Snowflake gift tag – FREE FILE from Team KNK

Snowflake gift tags are perfect for the season! They pretty much go with anything and everything!

Because I really wanted to use a snowflake but I needed some space to write (the main purpose of a tag, you say!), I decided to make it into a ‘peeking’ pocket tag.

The design is adapted from a free file offered by retired Team KNK Designer, Bird. You can get the original snowflakes file from her blog. She is a very talented designer, check out her other files while you’re there!

First, I created the pocket shape, then I welded the snowflake to it. I created an inset shadow layer, trimmed it and added a half circle from basic shapes. I had to use the skew tool to make it fit the available space correctly, as well as a bit of node editing, but I really like how it turned out.

To match my wrapping paper, I chose a metal finish card stock for the inside and Smooth & Silky for the pocket itself. I used a brad to bind the two together and to give me a place to anchor the tag string.

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I considered using my KNK to ‘write’ the message but since all of my gifts are hand made this year, I felt like I needed to do that part by hand as well.

Materials:

Settings (Maxx Air):

  • f = 52
  • v = 200
  • p = 1

Steps:

  1. Open the FREE FILE from Team KNK
  2. Hide the card cut layers, show the emboss layer only
  3. Insert the embossing tool and turn off the offset
  4. Emboss the fold lines
  5. Hide the fold lines layer and show the “Cut – Pocket” layer
  6. Set your offset to the standard blade setting
  7. Cut the cardstock for the pocket
  8. Hide the pocket layer and show the “Cut – Inside of card” layer
  9. Cut the cardstock for the inside piece
  10. Bind the two pieces together with a brad
  11. Adhere the pocket flap with two sided tape to close the pocket
  12. Decorate as desired and add string or twine

Please leave me a comment below if you find this post and its free file useful!!!

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Merry Christmas to all!

Reindeer Appliques for Christmas

Reindeer are one of my most favorite animals in the whole world. I mean, who doesn’t love Rudolph? Besides there’s also Dasher, Dancer, Prancer, Vixen, Donner, Blixen, Comet, Cupid…….and of course we can’t forget Clarice! Am I right?

For this project I resurrected an old cut file I made several years ago for Christmas cards. I’d been promising myself I’d learn how to make appliques, and with Christmas around the corner, I finally had the impetus to just do it!

Since the file wasn’t going to be used to cut card stock this time, I had to make some adjustments to the design. Paper piecing just wouldn’t ‘cut it’ – lol! First I had to copy the design from KNK Studio, paste it to MTC, and then I could make some adjustments. The primary task was to weld all of the main body pieces together so that I had one shape for the deer body. The one on the right was the finished product. I used this file to cut the fabric which had been prepared with a backing of Fuse-n-Bond (for appliques). Then I exported the design to an .svg file so I could import it into my embroidery software.  mtc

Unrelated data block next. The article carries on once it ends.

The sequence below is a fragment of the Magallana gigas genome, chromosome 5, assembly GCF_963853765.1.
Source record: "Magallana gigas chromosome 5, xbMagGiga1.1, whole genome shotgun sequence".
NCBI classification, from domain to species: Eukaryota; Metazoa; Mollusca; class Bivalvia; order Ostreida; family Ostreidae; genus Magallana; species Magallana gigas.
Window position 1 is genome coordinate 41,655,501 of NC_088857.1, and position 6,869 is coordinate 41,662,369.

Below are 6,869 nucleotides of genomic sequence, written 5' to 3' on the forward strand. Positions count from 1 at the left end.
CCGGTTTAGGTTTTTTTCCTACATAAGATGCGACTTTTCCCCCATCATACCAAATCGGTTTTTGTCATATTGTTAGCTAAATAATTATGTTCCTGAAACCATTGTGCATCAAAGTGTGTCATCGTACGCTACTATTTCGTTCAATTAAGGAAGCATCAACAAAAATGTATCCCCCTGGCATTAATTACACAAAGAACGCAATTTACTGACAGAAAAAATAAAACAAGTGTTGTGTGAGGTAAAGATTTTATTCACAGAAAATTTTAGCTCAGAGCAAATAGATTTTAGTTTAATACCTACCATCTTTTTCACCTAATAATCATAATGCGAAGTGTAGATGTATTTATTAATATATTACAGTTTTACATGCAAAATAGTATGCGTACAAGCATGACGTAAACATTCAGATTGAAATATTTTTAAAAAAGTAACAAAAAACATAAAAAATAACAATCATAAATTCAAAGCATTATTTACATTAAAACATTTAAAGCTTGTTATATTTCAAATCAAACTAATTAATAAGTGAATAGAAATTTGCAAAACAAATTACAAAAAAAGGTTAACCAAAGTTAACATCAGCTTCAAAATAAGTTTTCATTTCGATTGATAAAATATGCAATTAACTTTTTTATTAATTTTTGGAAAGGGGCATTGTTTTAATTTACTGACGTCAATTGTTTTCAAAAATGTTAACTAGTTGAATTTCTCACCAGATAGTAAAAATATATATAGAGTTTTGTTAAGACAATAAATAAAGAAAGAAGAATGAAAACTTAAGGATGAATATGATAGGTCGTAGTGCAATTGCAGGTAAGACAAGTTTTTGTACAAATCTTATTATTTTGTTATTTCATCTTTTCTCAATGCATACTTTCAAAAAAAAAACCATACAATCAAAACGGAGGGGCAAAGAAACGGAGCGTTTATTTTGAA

What I love about Fuse-n-Bond is that you can use an embroidery machine (if you have one), a simple sewing machine to manually satin stitch it, or you can simply iron the applique onto the selected background material and leave it as-is.

Materials:

Settings (Maxx Air):

  • f = 86
  • v = 200
  • p = 3

Steps:

  1. Prepare the fabric by heat pressing Fuse-n-Bond to the back side.
  2. Create/edit/open the design file you want to cut.
  3. Brayer the fabric with Fuse-n-Bond to a very sticky mat. 20161204_153337_opt
  4. Cut the file from various fabrics as needed. 20161204_162123_opt
  5. Option 1 – If applying with an embroidery machine as an applique, you will need to create your matching design in the embroidery software.

    1. Place background fabric into hoop.
    2. Next, stitch the outline to show where to position fabric.  20161204_164152_opt
    3. Stitch applique onto background, then repeat for other fabric pieces. 20161204_164743_opt
    4. Finally, satin stitch the edges. 20161204_172529_opt
  6. Option 2 – Sewing machine

    1. Apply ‘lowest’ layer first using a heat press or iron and work your way to the top. 20161204_164229_opt
    2. Stitch out the edges using a satin stitch on your machine.
    3. Next, decorate as desired.
  7. Option 3 – Heat application only

    1. Apply ‘lowest’ layer first using a heat press or iron and work your way to the top.
    2. Then decorate as desired. 20161204_174043_opt

I cannot decide which way I like him better! Since he’s going to be used for holiday decorations I might make some each way. Wishing you and your family the happiest of holidays!

 

The joys of card making